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Our approach to teen healthy relationships
For 15 years, we have been investing in teen healthy relationship programs; the last five of which have been multi-year investments. These grants focus on school-based healthy relationship programs and were developed as a key strategy to prevent violence against women and girls.
In these programs, teens learn the warning signs of abuse; which behaviours help to create a healthy relationship, ways to show mutual respect, and tips for making safe dating choices. Skills are taught through a combination of classroom work, discussion, role play and crafts. The work is often lead by trained co-facilitators, an adult and a youth, so that participants feel like they are learning from peers.
A recent evaluation of these programs revealed some impressive results:
- Eighty three percent of teens who participated in a violence prevention program said they learned how to recognize an abusive relationship and now know what to do if they or someone they know is being abused
- Sixty percent used these new skills in their own dating relationships and credited the program with helping them to choose the right partner or leave an unhealthy relationship
- Sixty per cent of students in a high school with a violence prevention program noticed a decrease in violence and bullying in their school and in the broader community.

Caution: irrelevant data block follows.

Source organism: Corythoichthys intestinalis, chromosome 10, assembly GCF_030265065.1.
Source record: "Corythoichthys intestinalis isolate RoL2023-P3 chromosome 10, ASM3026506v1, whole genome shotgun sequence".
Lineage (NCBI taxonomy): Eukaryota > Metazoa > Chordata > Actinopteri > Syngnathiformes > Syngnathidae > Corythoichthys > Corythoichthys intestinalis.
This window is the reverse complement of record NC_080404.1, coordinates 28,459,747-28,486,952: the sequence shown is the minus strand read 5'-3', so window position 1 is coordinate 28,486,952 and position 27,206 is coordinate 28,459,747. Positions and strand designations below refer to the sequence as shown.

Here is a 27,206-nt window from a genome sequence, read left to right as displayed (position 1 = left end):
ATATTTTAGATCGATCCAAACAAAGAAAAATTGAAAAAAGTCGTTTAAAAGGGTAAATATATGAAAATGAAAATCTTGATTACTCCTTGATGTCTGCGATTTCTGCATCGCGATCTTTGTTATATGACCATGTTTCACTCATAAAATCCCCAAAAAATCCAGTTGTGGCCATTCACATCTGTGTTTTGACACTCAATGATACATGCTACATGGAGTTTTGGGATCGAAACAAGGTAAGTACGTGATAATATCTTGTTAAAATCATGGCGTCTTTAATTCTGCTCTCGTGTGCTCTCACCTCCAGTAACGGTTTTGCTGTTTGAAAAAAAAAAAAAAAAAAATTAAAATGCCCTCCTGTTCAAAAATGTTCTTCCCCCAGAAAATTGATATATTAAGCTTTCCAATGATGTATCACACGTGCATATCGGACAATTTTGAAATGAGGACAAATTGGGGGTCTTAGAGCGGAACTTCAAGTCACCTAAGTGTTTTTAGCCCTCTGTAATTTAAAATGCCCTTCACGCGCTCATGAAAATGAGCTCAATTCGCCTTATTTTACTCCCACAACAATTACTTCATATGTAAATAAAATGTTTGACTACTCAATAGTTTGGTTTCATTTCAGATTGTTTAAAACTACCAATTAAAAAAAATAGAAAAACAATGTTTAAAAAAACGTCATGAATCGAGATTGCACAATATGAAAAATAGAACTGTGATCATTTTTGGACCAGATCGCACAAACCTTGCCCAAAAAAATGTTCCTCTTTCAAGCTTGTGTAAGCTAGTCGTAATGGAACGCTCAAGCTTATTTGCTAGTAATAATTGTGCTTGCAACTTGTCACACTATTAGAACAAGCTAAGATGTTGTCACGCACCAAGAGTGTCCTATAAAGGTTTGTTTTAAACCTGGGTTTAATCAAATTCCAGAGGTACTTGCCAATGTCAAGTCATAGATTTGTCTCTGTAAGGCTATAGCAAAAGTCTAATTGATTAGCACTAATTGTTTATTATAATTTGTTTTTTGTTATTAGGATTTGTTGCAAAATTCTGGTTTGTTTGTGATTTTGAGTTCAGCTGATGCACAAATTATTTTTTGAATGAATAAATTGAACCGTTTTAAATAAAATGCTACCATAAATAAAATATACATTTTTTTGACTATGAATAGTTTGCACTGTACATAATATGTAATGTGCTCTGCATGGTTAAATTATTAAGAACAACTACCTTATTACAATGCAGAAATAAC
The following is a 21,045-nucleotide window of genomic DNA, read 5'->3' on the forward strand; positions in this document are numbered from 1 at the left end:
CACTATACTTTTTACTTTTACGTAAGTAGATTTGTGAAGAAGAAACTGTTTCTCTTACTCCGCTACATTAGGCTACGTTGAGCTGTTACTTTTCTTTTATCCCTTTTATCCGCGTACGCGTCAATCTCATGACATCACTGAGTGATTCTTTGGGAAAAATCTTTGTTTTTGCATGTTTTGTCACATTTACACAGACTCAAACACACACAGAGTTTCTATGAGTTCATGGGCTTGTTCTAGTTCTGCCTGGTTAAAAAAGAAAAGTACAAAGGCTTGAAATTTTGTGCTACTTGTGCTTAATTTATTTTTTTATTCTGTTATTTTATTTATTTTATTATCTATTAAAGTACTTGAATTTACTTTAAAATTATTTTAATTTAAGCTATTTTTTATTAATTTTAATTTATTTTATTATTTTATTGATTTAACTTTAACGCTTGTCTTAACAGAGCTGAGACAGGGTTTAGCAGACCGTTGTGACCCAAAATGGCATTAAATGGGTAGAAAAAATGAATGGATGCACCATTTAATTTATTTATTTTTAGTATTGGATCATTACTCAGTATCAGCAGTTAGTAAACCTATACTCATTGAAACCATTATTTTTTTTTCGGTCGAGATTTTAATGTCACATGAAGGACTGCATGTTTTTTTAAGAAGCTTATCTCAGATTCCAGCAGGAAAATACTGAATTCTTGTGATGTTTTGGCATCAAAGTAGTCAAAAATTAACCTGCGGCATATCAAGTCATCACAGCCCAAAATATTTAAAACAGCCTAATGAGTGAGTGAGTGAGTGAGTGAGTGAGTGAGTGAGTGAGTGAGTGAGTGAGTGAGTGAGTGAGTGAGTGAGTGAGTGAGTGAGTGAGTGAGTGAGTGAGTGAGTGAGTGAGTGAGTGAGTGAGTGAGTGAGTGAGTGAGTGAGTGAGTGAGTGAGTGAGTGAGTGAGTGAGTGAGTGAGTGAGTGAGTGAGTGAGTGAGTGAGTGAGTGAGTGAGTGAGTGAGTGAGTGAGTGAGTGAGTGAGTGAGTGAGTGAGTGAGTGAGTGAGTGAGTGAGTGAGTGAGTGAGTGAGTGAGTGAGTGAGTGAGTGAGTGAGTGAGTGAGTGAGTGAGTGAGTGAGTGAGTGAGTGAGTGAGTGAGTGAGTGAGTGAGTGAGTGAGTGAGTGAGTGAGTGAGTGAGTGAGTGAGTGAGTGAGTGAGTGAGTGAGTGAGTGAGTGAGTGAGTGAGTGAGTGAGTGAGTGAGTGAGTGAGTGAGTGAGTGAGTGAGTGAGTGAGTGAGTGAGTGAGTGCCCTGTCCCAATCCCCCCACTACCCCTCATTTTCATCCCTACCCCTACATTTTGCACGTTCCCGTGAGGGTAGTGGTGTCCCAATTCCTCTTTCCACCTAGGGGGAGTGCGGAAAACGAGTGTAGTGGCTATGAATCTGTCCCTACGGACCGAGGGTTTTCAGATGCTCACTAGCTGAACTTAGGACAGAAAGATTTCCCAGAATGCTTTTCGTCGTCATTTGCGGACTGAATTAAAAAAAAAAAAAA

Thanks to the recent funding from Status of Women Canada, we have launched a national learning strategy to share violence prevention initiatives and provide support for new and current programs for teens.
As part of this learning strategy, we are hosting a series of events that will allow organizations to share best practices and develop collaborative strategies and programs. These events include educational e-bulletins, webinars and a face-to-face meeting in Toronto – the National Skills Institute on Teen Healthy Relationship Programming , which occured in Toronto in February 2012.
During this time, we will be working to create change by developing an awareness of the importance of teen healthy relationship programs.
Our two national Advisory Committees, which include consultants from current successful programs, are central to this work. Through participation on these committees, youth leaders and program experts are working together with us to shape and inform the best strategies and program supports.